Presenting “Currant Affairs”

No, that’s not a typo. It’s Currant with an “a,” not Current with an “e” as you might expect. Let me tell you how I came up with the name Currant Affairs for my newly finished quilt.

It started with the name of the fabric line: “Black White and Currant 5” by Color Principle for Henry Glass & Co Fabrics. The fabric company came out with four previous versions of “Black White and Currant,” all featuring beautiful prints in black and white accented with the deep currant red you see above. I’m not sure how I missed the first four lines but when #5 came out I scooped up the border print and a larger Jacobean floral that has already found its way into another quilt top (still a Work-in-Progress).

The black and white and red fabric reminded me of a riddle from my childhood, which you may recognize if you are Of A Certain Age:

Question:  What’s black and white and red all over?

Answer:  A newspaper.

The real question, you see, is “What’s black and white and read all over?”

It’s just the kind of wordplay that appeals to this English major. When I was a kid, black and white were the only colors of a newspaper. Colored ink didn’t start appearing in newspapers until the 1970s.

In one of those thought progressions that begin with one image and end with a different one, my brain traveled from a newspaper to Current Affairs, a regular part of the social studies curriculum in my youth in which my classmates and I delved into the stories behind the headlines in the local newspaper. “Current” morphed into “Currant” (I can’t resist a good pun) and I had my quilt name.

Nowadays many young people don’t pick up a newspaper to find out what’s happening in the world. The latest news (or some version of it) is available on their smartphones with the tap of a button or swipe of a finger. Me? I’m old fashioned. I want to hold a newspaper in my hands when I read the news in the morning. I want to read a book by turning real pages and I want to smell the ink on those pages.

But I digress (and I’m sounding like an old fogey in the process, aren’t I?). So let’s get back to my quilt. Here are a few pictures of Currant Affairs taken in lovely Laurelhurst Park this afternoon:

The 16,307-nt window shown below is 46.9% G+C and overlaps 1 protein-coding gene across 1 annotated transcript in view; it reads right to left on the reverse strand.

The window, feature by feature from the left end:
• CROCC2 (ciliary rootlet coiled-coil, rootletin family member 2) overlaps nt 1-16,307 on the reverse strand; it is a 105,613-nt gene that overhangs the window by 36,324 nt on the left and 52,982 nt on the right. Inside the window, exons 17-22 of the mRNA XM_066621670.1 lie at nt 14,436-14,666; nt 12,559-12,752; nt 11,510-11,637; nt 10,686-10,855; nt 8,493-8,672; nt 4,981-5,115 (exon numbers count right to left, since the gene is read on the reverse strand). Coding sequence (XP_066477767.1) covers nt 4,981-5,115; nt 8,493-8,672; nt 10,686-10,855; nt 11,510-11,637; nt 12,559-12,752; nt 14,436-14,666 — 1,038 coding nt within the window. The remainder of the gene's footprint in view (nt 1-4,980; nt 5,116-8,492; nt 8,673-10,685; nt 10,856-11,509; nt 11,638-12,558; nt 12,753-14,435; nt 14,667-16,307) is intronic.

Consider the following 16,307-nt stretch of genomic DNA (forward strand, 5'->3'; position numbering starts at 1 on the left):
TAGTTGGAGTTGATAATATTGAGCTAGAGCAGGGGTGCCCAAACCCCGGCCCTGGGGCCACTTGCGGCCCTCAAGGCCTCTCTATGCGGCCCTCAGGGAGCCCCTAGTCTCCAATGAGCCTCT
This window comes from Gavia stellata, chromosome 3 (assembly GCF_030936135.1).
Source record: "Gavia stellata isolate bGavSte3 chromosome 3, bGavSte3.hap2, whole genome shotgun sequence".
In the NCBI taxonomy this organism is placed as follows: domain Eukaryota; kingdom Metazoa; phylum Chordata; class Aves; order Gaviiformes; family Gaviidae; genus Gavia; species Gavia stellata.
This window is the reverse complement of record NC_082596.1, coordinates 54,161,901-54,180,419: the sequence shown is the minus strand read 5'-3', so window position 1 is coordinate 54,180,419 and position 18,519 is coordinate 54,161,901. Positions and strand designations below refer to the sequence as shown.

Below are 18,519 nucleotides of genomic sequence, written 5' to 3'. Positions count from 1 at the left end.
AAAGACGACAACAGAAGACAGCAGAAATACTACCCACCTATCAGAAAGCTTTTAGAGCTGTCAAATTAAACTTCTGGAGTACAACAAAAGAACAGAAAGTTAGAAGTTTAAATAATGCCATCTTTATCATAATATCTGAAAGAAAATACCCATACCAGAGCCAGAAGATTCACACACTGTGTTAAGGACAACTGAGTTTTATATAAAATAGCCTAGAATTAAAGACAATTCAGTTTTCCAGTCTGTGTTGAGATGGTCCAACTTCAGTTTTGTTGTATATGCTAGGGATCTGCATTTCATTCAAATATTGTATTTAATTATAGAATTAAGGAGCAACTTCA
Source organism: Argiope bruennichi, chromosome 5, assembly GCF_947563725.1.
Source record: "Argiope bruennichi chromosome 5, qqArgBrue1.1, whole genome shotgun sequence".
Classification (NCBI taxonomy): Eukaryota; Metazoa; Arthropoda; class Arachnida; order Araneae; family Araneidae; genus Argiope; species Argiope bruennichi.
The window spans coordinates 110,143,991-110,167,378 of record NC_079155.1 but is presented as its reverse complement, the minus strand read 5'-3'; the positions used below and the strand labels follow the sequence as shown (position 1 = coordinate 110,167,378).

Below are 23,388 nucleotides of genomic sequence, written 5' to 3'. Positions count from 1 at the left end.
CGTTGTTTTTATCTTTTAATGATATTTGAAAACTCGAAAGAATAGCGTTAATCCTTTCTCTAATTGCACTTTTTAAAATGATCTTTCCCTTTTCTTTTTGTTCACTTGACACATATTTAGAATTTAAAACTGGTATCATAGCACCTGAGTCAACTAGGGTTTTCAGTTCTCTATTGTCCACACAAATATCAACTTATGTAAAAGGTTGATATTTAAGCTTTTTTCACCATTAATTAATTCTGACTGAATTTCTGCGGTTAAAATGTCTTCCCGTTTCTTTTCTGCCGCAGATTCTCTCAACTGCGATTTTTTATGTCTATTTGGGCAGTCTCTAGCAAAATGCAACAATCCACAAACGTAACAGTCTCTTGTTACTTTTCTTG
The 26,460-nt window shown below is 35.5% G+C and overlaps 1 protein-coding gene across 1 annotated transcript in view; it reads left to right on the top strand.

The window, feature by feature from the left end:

The back is very simple: two pieces of a subtle light grey floral print sewn together and a light grey with white polka dots added along the bottom. It wasn’t necessary but I matched the seams of the floral print. Can you spot the seam?

It’s really hard to see in that photo. Here’s a close-up of the backing before it was quilted:

The seam is about two-thirds of the way over running vertically. Can you see it now?

Here’s a close-up of the label:

This quilt was started six years ago in a class taught by Joyce Gieszler. Her book Then and Now Quilts (Kansas City Star Quilts, 2014) had come out the year before and this design, Grandma’s Surprise, was one of the quilts featured in the book. On the left is Joyce’s traditional version and on the right is one of her updated versions that inspired my fabric choices:

I added a border to make my quilt a bit larger, and then I decided to add a flange and binding treatment that visually extends the outer border:

With the addition of the border, Currant Affairs finishes at 66″ square.




This entry was posted in kaleidoscope quilts, update. Bookmark the permalink.

6 Responses to Presenting “Currant Affairs”

  1. Beautiful, I love reading your posts.

  2. Diane says:

    Love the name – it’s perfect! And, those matched seams – perfection personified.

  3. Vickie Rooks says:

    Love how you think of puns to use in naming of your quilts. Thank you for reminding me to make an invisible seam in the backing of my quilt. This quilt turned out very nicely. I am sure the quilt enjoyed its field trip for on location pictures. Have a great day creating your next masterpiece.

  4. Suzette Shoulders says:

    Love the quilt, Dawn! And the title! Suzette

  5. Susan says:


  6. Colleen C. says:

    So pretty! And I love your choice of names. You have a gift for that :). I also like your photos on the bench, as it gives a better sense of scale. A lovely finish!

Comments are closed.